A thought suddenly struck me—might it not be possible to escape through the door, which the assassin must open in order to enter the room? I resolved to make the attempt. I felt assured that the door through which ingress to the room would be effected, was that which opened upon the lobby. It was the more direct way, besides being, for obvious reasons, less liable to interruption than the other. I resolved, then, to place myself behind a projection of the wall, whose shadow would serve fully to conceal me, and when the door should be opened, and before they should have discovered the identity of the occupant of the bed, to creep noiselessly from the room, and then to trust to Providence for escape.

In order to facilitate this scheme, I removed all the lumber which I had heaped against the door; and I had nearly completed my arrangements, when I perceived the room suddenly darkened by the close approach of some shadowy object to the window. On turning my eyes in that direction, I observed at the top of the casement, as if suspended from above, first the feet, then the legs, then the body, and at length the whole figure of a man present himself. It was Edward T——n.

He appeared to be guiding his descent so as to bring his feet upon the centre of the stone block which occupied the lower part of the window; and, having secured his footing upon this, he kneeled down and began to gaze into the room. As the moon was gleaming into the chamber, and the bed-curtains were drawn, he was able to distinguish the bed itself and its contents. He appeared satisfied with his scrutiny, for he looked up and made a sign with his hand, upon which the rope by which his descent had been effected was slackened from above, and he proceeded to disengage it from his waist; this accomplished, he applied his hands to the window-frame, which must have been ingeniously contrived for the purpose, for, with apparently no resistance, the whole frame, containing casement and all, slipped from its position in the wall, and was by him lowered into the room.

The cold night wind waved the bed-curtains, and he paused for a moment—all was still again—and he stepped in upon the floor of the room. He held in his hand what appeared to be a steel instrument, shaped something like a hammer, but larger and sharper at the extremities. This he held rather behind him, while, with three long, tip-toe strides, he brought himself to the bedside.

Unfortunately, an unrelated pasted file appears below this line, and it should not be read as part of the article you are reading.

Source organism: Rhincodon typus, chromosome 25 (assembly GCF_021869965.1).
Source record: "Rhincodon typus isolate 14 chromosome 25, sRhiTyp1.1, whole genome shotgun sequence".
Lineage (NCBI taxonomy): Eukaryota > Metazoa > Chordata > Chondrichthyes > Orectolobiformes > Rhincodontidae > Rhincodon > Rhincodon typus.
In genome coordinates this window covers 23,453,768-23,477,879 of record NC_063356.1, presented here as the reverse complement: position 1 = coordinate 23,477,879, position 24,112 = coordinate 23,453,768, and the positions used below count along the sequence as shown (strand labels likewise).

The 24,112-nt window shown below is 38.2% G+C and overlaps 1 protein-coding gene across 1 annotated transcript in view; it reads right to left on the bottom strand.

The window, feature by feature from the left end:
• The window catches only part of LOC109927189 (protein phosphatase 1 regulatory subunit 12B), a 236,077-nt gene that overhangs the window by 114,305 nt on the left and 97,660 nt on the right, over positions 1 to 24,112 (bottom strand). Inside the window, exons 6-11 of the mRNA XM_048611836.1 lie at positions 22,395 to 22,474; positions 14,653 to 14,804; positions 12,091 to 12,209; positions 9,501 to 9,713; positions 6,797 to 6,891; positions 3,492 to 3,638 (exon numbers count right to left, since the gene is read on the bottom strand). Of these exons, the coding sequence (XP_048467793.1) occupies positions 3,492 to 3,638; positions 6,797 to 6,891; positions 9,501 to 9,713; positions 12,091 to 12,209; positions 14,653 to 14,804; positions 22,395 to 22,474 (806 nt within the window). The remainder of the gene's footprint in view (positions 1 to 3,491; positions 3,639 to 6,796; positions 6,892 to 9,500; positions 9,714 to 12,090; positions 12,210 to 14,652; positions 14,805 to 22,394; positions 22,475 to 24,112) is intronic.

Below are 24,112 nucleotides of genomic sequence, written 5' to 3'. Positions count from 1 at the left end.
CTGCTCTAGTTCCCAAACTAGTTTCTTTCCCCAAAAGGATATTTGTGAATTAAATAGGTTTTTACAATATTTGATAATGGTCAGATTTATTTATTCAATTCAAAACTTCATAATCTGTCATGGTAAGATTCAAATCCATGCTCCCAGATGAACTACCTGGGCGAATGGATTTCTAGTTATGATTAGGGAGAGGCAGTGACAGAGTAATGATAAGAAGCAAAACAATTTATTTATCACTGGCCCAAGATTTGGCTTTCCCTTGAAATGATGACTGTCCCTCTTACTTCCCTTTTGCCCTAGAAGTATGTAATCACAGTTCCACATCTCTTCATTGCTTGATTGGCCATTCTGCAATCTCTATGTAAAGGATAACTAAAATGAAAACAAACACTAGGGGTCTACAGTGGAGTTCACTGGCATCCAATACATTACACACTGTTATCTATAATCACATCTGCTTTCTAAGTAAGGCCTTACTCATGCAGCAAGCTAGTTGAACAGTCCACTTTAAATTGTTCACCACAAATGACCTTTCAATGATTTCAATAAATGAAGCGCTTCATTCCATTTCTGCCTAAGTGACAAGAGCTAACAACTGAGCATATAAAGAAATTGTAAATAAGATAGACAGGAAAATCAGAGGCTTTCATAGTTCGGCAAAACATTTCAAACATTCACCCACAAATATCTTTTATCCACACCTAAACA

I felt that the discovery must now be made, and held my breath in momentary expectation of the execration in which he would vent his surprise and disappointment. I closed my eyes—there was a pause, but it was a short one. I heard two dull blows, given in rapid succession: a quivering sigh, and the long-drawn, heavy breathing of the sleeper was for ever suspended. I unclosed my eyes, and saw the murderer fling the quilt across the head of his victim: he then, with the instrument of death still in his hand, proceeded to the lobby-door, upon which he tapped sharply twice or thrice. A quick step was then heard approaching, and a voice whispered something from without. Edward answered, with a kind of chuckle, 'Her ladyship is past complaining; unlock the door, in the devil's name, unless you're afraid to come in, and help me to lift the body out of the window.'

The key was turned in the lock—the door opened—and my uncle entered the room.

I have told you already that I had placed myself under the shade of a projection of the wall, close to the door. I had instinctively shrunk down, cowering towards the ground on the entrance of Edward through the window. When my uncle entered the room he and his son both stood so very close to me that his hand was every moment upon the point of touching my face. I held my breath, and remained motionless as death.

'You had no interruption from the next room?' said my uncle.

'No,' was the brief reply.

'Secure the jewels, Ned; the French harpy must not lay her claws upon them. You're a steady hand, by G——! not much blood—eh?'

'Not twenty drops,' replied his son, 'and those on the quilt.'

'I'm glad it's over,' whispered my uncle again. 'We must lift the—the THING through the window, and lay the rubbish over it.'

They then turned to the bedside, and, winding the bed-clothes round the body, carried it between them slowly to the window, and, exchanging a few brief words with some one below, they shoved it over the window-sill, and I heard it fall heavily on the ground underneath.

'I'll take the jewels,' said my uncle; 'there are two caskets in the lower drawer.'

He proceeded, with an accuracy which, had I been more at ease, would have furnished me with matter of astonishment, to lay his hand upon the very spot where my jewels lay; and having possessed himself of them, he called to his son:

'Is the rope made fast above?'

'I'm not a fool—to be sure it is,' replied he.

They then lowered themselves from the window. I now rose lightly and cautiously, scarcely daring to breathe, from my place of concealment, and was creeping towards the door, when I heard my cousin's voice, in a sharp whisper, exclaim: 'Scramble up again! G—d d——n you, you've forgot to lock the room-door!' and I perceived, by the straining of the rope which hung from above, that the mandate was instantly obeyed.